There's a lot of talk about rogue umpires right now -- the guys who make themselves the story of any particular game. And usually that talk includes a blanket statement. Umpires are out of control. Umpires are a disgrace. Umpires need to be controlled. There's no delineation between bad umpires and good umpires. There's just a monolithic entity: umpires. And they're all awful, even if they really aren't.
That kind of talk leads to big ideas about drastic changes. Break the union. Get a relegation system going with Triple-A umpires. Accountability now. And I'm not going to suggest all of the big ideas on how to fix umpiring are without merit. Some of them are overreactions, and some of them are interesting.
But the drastic changes will never come. It's not like home-plate collisions, where eventually someone's going to be paralyzed and the rules will change. Umpiring will remain roughly the same for the next couple decades. I can't imagine what could happen that would be so crazy, it would change umpiring forever. We've seen blown perfect games. We've seen blown World Series games. They didn't spawn the umpiring analogues to Silent Spring. Baseball kept going.
Here, then, is a simple request. It might be relatively easy to enforce, and easier to use as a bargaining chip with the union than a lot of the other big ideas.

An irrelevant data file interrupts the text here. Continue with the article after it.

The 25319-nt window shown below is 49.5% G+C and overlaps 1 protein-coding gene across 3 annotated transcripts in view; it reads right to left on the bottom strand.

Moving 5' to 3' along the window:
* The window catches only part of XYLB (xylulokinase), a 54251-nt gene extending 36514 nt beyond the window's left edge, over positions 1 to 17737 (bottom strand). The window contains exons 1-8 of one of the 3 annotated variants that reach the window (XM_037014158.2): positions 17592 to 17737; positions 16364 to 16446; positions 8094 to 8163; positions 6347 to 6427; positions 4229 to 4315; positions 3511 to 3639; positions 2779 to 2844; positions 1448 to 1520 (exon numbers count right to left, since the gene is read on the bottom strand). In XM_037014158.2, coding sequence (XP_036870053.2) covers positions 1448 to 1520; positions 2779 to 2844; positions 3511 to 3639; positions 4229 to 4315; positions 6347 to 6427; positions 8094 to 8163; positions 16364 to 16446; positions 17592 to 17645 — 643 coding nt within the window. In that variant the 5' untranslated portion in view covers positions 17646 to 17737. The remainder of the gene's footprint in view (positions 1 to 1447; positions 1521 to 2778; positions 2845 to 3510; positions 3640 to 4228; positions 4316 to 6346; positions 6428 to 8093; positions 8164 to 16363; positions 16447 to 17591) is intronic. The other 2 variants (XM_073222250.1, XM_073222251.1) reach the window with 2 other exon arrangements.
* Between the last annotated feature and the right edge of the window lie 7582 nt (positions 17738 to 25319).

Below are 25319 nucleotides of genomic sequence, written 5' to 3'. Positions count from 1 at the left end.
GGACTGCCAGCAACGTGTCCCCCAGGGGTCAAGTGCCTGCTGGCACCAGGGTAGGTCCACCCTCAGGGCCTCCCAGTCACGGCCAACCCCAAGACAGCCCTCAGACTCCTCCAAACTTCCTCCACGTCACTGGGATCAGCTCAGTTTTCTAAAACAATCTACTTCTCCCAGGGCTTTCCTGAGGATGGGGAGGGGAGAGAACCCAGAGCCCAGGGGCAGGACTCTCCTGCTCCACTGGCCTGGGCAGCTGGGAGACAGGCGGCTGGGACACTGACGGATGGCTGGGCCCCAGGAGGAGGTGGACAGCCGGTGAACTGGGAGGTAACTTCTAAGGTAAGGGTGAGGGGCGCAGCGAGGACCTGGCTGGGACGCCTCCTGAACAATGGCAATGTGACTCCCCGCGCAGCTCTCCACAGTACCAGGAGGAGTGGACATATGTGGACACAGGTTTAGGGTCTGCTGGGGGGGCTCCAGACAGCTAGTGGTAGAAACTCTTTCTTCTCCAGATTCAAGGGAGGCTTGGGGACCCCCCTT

That. Get rid of that. If basketball can stop lengthy arguments between a coach and a ref, baseball can stop umpires from doing that. What sort of reprimand will Hirschbeck get for provoking Harper? No idea. Maybe a stern talking-to, maybe an attaboy behind the scenes. If a player looks at an umpire funny, the umpire can inflame the situation and advance on the player.
No one will miss that. And there's no easy way to enforce any sort of rules against it -- there aren't cameras on each participant of every argument from the beginning -- but when it happens, it should be a big deal. It should be the equivalent of a manager tossing the bat rack onto the field. It should be a freak occurrence, and it should make everyone wonder if the umpire is a good fit for his position. More so than usual, even.
Umpiring is a tough gig, and umpires don't get enough credit for the good things they do. I've umpired Little League games before, which means I've been an awful umpire. Standing out there for five innings and getting 25 things wrong gives you an appreciation for just how much most major-league umpires get right.
When it comes to umpires provoking the arguments, though, that's something that can be addressed and fixed. When an umpire yells at a player heading back to the dugout, for example, that should be a big deal. It should be the umpiring equivalent to showing up three hours late to work with peach schnapps on the breath. It would require all sorts of changes -- both to the rules and culture of the game -- for it to happen.
But it shouldn't be that hard. If you're not a penalty guy, make up some rewards for the umpires who go a season without being an antagonizing jerkface. Big rewards, the kind that make an umpire remember not to inflame the situation. There has to be a way to make an antagonistic umpire seem like an on-the-clock bus driver using a cell phone with his feet. Make it happen, and the game will improve in a way that no one can argue with.